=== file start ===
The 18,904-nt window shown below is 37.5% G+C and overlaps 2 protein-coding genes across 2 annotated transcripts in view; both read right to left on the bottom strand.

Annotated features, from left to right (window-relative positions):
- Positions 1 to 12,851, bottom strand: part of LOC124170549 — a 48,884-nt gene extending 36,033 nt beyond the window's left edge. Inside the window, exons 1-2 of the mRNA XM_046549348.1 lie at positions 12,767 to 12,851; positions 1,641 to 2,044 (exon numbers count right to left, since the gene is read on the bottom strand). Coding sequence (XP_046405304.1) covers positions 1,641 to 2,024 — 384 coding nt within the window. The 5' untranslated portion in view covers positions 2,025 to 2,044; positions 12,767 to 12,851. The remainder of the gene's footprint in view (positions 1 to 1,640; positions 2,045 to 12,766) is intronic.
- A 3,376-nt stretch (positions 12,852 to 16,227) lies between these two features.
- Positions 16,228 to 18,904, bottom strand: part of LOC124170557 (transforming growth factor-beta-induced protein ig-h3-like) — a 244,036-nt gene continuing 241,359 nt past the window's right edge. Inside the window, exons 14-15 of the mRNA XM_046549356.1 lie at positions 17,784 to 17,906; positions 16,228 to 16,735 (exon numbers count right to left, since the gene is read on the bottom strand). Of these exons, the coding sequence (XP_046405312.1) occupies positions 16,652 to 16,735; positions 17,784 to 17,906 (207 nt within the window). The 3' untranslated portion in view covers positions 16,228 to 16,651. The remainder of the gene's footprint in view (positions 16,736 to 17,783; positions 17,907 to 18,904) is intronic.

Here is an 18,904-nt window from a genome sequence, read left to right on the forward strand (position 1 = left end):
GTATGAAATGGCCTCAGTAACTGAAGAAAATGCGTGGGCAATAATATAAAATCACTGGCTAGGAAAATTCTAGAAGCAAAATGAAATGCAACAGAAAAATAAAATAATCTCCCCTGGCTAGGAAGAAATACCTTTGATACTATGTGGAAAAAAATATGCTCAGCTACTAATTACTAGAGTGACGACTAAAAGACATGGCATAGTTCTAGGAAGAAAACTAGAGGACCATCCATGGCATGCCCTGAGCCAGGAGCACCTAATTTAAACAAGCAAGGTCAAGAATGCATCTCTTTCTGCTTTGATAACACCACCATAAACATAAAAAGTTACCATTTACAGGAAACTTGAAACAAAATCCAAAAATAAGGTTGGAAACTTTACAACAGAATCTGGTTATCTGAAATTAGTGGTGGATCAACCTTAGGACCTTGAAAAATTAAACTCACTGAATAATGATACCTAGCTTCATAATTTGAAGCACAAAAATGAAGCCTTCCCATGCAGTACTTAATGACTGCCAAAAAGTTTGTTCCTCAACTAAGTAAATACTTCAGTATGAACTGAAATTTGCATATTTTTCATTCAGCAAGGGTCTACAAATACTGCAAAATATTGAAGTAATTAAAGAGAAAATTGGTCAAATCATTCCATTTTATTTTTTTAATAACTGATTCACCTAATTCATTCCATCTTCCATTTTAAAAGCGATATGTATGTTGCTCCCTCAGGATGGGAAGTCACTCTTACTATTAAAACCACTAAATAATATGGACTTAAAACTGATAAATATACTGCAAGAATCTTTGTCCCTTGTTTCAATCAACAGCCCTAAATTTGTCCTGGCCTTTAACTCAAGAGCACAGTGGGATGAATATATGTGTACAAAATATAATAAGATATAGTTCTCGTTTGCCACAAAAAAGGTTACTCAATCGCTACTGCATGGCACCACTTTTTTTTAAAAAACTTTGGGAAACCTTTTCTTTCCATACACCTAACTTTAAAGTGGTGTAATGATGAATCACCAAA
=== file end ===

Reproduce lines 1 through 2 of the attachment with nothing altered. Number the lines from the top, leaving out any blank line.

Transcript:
The 18,904-nt window shown below is 37.5% G+C and overlaps 2 protein-coding genes across 2 annotated transcripts in view; both read right to left on the bottom strand.

Annotated features, from left to right (window-relative positions):